We use our bikes recreationally and competitively, but do we use them practically?
The idea of riding a bicycle as just a mode of transport is still a difficult concept for many, including cyclists, to grasp. What I mean by that is that plenty of people now ride bikes for leisure, for fitness, and for fun, but as Monday morning arrives we are more inclined to jump in our cars to head to the office than use our two wheels to commute – and I include myself in that too.
In some cities in the UK, bicycle use has become prolific, but the car still rules the road in most places, especially in Scotland.
There are, of course, many reasons why including cycling as a sustainable and integrated transport option is ideal – it promotes health, reduces congestion and pollution and saves money, but the biggest reason has to be that’s it’s fun. When I do get the opportunity to commute by bicycle, I always arrive with a smile on my face – no matter what the weather conditions are.
So what makes us comfortable with recreational and competitive cycling, but prevents us from using our bikes for practical cycling? I have thought about this a lot. Each time I use my bike for practical purposes, such as going to the shops for a loaf of bread, I wonder why I don’t do it more often and the only real reason I can come up with is laziness. But to be honest, that’s a lame excuse.
What really stops me from using my bike for practical purposes more often is I am stuck in a rut where I can’t make a few changes to my lifestyle to enable regular practical cycling. It is easier to pick up my car keys on my way out the front door than it is to open up the shed and jump on my bike.
Many studies focusing on increasing cycling as a sustainable form of transport have concluded that increasing cycling-friendly facilities at places of work, making our road infrastructure more “cycling friendly” and so on will get more people out on their bikes, but they fail to recognise an ingrained apathy inherent in all of us.
Our cars have become extensions to our homes – media filled, climate-adjusted boxes that keep us entertained and ensconced in our own little world before we need to submit our souls to our employers for a few hours each day. Sitting at traffic lights, looking at other people in cars, it is hard to imagine that any kind of incentive and proselytising will entice us from our vehicles.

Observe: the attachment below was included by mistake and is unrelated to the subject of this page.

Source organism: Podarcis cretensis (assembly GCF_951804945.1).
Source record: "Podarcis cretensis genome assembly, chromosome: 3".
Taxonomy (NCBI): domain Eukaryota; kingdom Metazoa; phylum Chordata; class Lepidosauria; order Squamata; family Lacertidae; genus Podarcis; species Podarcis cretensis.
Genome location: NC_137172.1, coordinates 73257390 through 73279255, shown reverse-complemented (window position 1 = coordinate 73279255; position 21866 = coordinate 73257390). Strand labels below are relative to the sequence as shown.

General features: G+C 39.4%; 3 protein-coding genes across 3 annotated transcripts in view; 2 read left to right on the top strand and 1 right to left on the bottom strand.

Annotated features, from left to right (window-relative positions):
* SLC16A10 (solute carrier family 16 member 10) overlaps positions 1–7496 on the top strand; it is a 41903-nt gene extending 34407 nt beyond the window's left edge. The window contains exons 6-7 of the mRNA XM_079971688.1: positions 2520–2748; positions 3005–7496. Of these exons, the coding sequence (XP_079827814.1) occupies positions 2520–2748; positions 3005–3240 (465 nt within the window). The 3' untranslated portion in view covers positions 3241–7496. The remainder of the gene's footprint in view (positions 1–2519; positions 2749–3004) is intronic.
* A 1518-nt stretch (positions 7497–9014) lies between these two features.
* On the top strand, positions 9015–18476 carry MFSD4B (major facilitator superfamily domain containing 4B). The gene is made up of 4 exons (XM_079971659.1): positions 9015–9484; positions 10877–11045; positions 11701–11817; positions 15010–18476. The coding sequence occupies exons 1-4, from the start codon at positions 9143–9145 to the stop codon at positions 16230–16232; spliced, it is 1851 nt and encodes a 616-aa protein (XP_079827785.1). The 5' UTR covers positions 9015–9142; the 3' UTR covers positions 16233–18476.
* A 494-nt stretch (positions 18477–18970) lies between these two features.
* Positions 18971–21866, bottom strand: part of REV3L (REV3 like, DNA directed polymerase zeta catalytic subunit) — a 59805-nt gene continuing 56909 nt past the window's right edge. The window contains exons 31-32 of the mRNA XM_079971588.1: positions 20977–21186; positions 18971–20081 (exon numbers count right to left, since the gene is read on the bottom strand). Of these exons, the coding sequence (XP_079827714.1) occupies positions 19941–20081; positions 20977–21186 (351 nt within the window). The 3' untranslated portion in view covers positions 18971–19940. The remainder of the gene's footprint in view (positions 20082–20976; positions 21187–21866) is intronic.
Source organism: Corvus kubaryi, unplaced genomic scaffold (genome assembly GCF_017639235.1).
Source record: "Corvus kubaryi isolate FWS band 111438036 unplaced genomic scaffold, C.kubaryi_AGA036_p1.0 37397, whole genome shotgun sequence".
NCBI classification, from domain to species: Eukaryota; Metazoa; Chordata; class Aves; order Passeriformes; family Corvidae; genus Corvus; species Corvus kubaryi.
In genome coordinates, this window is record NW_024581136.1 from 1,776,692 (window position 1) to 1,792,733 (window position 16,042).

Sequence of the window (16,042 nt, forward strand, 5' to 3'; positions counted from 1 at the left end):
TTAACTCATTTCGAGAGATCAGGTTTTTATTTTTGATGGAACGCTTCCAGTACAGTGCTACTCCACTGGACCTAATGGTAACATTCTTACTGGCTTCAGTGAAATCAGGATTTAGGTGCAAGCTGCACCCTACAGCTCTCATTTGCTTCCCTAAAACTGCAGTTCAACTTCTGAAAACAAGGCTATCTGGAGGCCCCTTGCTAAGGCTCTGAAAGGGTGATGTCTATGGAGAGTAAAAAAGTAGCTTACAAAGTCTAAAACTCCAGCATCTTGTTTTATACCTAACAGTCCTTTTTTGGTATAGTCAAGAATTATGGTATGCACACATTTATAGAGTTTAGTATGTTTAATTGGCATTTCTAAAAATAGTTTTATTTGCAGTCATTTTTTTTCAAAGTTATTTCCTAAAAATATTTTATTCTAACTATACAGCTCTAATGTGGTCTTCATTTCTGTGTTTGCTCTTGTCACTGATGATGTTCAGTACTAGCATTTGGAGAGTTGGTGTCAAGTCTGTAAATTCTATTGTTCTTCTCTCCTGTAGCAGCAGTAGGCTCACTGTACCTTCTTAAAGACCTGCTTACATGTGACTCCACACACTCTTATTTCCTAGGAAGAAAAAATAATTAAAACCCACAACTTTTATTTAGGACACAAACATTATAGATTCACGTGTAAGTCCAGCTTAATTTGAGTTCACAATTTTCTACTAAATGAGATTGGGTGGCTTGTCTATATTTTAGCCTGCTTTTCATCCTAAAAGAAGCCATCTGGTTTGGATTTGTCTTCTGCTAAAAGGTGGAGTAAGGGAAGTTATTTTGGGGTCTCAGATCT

We are suited and booted, eating breakfast and putting on make-up as we queue in our metal boxes to be the next through the gates to our daily grind. The motor industry spends billions convincing us that this kind of travel is what makes us happy, so no amount of “save the planet, save your health” advocating is really going to make a significant dent on a car-loving culture. But that doesn’t mean we shouldn’t try.
I wrote a few weeks ago about the mental welfare benefits that cycling can bring. If the joy and happiness that cycling can bring were distilled into a tablet we would be clamouring to take at least one daily. If every one of us who reads this column makes a pledge to swap one trip a week, no matter how short, that we usually make in a car to a bike instead then we may not change the world, but we can add a little bit of joy to our own day.
Join the Blazing Saddles Strava Club at: www.strava.com/clubs/BlazingSaddlesWeekendCourier
Where to ride: The Skye Sportives
When: Saturday 25th August 2018
Distance: Skye Beag – 82km & Skye Mor 152km
Details: The Skye sportive are two road cycling challenge events taken place on the Hebridean island of Skye. I have ridden these a couple of times and loved the routes and challenging terrain. With a spectacular coastal start to both routes heading north from Portree and below the Quiraing the route then heads south again into the heart of Skye. If you have never ridden on Skye before, then this is the perfect opportunity to take advantage of a well organised event